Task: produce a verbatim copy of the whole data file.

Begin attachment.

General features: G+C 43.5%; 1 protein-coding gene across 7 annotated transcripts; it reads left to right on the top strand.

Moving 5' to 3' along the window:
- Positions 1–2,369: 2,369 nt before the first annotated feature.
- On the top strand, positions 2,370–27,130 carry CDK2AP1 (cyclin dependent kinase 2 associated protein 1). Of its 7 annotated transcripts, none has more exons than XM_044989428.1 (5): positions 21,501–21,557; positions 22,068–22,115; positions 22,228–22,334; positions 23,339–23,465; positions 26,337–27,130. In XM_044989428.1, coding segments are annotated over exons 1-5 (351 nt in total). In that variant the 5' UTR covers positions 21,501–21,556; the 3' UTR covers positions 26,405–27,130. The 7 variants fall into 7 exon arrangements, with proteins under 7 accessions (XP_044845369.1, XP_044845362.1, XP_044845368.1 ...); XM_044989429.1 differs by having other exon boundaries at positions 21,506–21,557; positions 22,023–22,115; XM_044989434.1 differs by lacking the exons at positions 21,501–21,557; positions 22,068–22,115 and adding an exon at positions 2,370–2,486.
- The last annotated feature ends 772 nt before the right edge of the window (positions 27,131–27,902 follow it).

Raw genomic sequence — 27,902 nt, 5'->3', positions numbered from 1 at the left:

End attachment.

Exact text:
General features: G+C 43.5%; 1 protein-coding gene across 7 annotated transcripts; it reads left to right on the top strand.

Moving 5' to 3' along the window:
- Positions 1–2,369: 2,369 nt before the first annotated feature.
- On the top strand, positions 2,370–27,130 carry CDK2AP1 (cyclin dependent kinase 2 associated protein 1). Of its 7 annotated transcripts, none has more exons than XM_044989428.1 (5): positions 21,501–21,557; positions 22,068–22,115; positions 22,228–22,334; positions 23,339–23,465; positions 26,337–27,130. In XM_044989428.1, coding segments are annotated over exons 1-5 (351 nt in total). In that variant the 5' UTR covers positions 21,501–21,556; the 3' UTR covers positions 26,405–27,130. The 7 variants fall into 7 exon arrangements, with proteins under 7 accessions (XP_044845369.1, XP_044845362.1, XP_044845368.1 ...); XM_044989429.1 differs by having other exon boundaries at positions 21,506–21,557; positions 22,023–22,115; XM_044989434.1 differs by lacking the exons at positions 21,501–21,557; positions 22,068–22,115 and adding an exon at positions 2,370–2,486.
- The last annotated feature ends 772 nt before the right edge of the window (positions 27,131–27,902 follow it).

Raw genomic sequence — 27,902 nt, 5'->3', positions numbered from 1 at the left: